However, this isn't my main point in this posting. What is my point a common misconception regarding the term הבל (hevel) and, moreover, הבל הבלים (hevel havalim):
The term “Haveil Havalim”, which means "Vanity of Vanities", is from Kohelet, Ecclesiastes, which was written by King Solomon. Solomon built the Holy Temple in Jerusalem and later on got all bogged down in materialism and other “excesses” and realized that it was nothing but “hevel”, or in English, “vanities.”It is true that הבל is commonly translated as "vanity" and, thus הבל הבלים as "vanity of vanities", however, I was most enlightened as to the term's more proper meaning after having read Ethan Dor-Shav's "Ecclesiastes, Fleeting and Timeless" in Azure (also posted at Hagshama) during the fall of 2004, which was the main catalyst for my more positive outlook on life. I think what really gets me about קהלת (Ecclesiastes) is that ever since I read it for the first time in the spring of 2001, I sensed that it really spoke to me about the human condition. Then, three and a half years later when I had a new conception of it (via Dor-Shav's article), it was all that more impressive of a work.
Although I'm not going to go into the larger issue of the article, I do want to quote his take on the term in question:
A better reading of hevel, then, and one that provides us with an extremely important tool for understanding both Genesis and Ecclesiastes, takes us back to the root meaning of the word: Vapor or mist. What is important about the life of Abel is not its futility, but its transience. It was as fleeting as a puff of air, yet his life’s calling was nonetheless fulfilled.I've realized also that through this understanding of hevel, one also understands better the penultimate verse in משלי (Proverbs) - not that beauty is vain, but rather that it is fleeting, which is quite true.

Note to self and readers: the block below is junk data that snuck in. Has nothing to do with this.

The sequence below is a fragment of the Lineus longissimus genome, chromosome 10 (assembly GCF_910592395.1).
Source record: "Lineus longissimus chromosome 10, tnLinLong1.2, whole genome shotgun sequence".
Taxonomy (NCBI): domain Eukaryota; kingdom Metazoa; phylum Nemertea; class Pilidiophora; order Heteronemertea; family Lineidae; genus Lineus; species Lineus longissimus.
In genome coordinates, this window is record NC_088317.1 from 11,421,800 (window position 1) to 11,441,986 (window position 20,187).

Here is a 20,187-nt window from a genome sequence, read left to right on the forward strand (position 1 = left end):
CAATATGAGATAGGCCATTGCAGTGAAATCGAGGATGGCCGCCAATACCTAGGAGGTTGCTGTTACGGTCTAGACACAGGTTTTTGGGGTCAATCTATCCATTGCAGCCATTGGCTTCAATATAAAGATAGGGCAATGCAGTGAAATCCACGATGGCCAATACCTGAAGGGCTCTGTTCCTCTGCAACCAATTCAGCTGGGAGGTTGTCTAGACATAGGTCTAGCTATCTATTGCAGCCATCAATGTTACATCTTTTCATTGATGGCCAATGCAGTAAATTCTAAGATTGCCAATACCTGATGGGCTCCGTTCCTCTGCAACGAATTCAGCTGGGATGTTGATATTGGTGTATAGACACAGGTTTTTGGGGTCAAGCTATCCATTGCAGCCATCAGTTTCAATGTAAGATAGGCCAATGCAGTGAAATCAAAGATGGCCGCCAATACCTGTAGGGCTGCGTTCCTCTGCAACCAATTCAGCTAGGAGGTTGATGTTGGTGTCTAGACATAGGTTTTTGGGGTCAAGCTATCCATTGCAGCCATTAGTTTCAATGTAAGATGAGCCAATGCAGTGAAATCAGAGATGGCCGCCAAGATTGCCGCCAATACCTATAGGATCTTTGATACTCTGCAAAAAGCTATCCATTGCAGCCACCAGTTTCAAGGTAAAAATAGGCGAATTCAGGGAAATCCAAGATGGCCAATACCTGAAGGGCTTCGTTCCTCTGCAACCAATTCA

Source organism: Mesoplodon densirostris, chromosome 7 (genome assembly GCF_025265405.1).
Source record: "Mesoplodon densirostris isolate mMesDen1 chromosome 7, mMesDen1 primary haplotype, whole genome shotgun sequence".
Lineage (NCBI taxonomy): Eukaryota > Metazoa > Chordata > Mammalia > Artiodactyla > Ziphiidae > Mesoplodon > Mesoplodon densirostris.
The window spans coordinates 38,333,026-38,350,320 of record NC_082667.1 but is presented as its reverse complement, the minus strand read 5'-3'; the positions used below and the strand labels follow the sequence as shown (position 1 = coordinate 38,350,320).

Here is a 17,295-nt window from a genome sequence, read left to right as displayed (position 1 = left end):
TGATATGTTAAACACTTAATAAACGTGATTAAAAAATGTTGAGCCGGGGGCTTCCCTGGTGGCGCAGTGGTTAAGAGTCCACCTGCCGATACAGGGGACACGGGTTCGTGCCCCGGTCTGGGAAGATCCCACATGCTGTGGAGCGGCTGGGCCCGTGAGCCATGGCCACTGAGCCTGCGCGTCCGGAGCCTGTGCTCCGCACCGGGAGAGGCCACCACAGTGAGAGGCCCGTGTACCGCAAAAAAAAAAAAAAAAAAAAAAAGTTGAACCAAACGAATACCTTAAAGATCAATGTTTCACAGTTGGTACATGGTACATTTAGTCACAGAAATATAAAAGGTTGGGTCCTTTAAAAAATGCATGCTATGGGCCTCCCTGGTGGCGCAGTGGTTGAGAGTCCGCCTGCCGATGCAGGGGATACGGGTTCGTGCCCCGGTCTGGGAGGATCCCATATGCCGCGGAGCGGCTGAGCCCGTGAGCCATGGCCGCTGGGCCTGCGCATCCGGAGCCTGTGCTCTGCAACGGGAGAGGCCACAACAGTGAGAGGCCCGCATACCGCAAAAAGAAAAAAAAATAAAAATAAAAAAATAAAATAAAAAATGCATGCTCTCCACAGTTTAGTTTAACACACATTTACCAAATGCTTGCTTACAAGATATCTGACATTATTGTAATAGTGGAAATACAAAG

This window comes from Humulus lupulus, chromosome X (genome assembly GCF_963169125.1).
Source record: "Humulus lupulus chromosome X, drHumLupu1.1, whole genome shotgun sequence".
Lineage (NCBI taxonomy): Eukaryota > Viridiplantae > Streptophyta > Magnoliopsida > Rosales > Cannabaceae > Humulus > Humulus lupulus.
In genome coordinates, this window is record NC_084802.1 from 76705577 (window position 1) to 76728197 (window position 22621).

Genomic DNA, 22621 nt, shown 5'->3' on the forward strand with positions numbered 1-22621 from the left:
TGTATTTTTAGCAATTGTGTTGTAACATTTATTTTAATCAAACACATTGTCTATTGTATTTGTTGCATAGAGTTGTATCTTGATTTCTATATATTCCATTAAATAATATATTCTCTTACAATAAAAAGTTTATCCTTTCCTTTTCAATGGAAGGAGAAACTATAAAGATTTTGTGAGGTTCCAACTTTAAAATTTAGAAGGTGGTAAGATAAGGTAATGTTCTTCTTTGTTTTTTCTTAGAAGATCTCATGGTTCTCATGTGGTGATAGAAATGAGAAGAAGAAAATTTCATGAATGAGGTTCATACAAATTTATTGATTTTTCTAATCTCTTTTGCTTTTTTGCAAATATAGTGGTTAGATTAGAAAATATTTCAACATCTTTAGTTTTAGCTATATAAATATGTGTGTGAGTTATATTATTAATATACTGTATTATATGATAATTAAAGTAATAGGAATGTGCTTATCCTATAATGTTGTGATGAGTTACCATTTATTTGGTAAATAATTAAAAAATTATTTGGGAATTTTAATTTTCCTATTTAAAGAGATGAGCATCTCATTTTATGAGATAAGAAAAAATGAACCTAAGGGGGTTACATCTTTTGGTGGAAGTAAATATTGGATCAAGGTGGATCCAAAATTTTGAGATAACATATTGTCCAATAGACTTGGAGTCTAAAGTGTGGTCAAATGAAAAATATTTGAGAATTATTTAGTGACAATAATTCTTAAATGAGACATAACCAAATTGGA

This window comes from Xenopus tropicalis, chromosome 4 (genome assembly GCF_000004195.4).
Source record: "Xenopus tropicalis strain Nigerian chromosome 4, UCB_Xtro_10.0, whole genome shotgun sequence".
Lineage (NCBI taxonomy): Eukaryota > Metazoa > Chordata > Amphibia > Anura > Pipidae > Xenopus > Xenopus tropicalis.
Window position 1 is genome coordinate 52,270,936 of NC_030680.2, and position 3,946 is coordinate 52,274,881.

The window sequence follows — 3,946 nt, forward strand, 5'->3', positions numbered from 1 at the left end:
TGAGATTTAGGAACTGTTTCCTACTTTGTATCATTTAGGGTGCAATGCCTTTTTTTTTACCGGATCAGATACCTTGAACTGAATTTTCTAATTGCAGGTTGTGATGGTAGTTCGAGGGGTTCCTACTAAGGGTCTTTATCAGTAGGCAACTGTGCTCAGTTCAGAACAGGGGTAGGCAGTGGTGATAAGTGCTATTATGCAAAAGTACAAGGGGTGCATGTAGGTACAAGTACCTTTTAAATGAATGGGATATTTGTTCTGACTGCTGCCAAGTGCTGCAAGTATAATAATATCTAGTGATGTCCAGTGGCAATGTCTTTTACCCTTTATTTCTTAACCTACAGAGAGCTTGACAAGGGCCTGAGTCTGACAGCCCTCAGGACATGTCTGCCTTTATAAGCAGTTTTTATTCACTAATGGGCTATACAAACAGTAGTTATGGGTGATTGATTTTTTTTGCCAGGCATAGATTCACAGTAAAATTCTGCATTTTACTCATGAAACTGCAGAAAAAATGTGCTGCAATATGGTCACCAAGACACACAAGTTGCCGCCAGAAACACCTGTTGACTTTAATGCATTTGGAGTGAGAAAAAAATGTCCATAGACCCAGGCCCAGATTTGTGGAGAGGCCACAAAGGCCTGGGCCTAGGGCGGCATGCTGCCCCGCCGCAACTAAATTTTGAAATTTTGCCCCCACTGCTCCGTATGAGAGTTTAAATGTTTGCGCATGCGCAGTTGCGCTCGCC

This, too, is the meaning of hevel in Ecclesiastes: Not the dismissive “vanity,” but the more objective “transience,” referring strictly to mortality and the fleeting nature of human life. “Fleeting transience (hevel havalim),” says Kohelet, “All is fleeting.” Or, read another way: Abel is every man. Without the negative connotations of “vanity,” we discover in Kohelet a man who is tormented not by the meaninglessness of life, but by how swiftly it comes to an end. Life is gone so very quickly, and likewise man’s worldly deeds. We now understand the significance of Kohelet’s opening proclamation that “all is hevel.” He seeks to confront his listeners with man’s own mortality-the underlying premise of any inquiry into the meaning of life in this world.
The reading of hevel as “vanity” is not only misleading, but in some cases it makes the text impossible to read. Perhaps the most striking example can be found in the book’s ninth chapter, where Kohelet discusses the value of love in one’s life. “View life with a woman you have come to love-all the days of your transitory life (kol yemei hayei hevlecha) which he has gifted you under the sun-every fleeting day. For this is your share in life.…” Read the traditional way, the verse is difficult to parse. It would sound something like, “Live joyfully... all the days of your vain life.” Life is vanity, so enjoy love? The verse makes far better sense if hevel is translated as “fleeting,” focusing on life’s brevity: Cherish your time together, for life is fleeting, and therefore precious. Then is your love that much more meaningful.
Tags: Kohelet, Koheles, Ecclesiastes, Vanity, Vanity of Vanities, Jblogosphere, J-blogosphere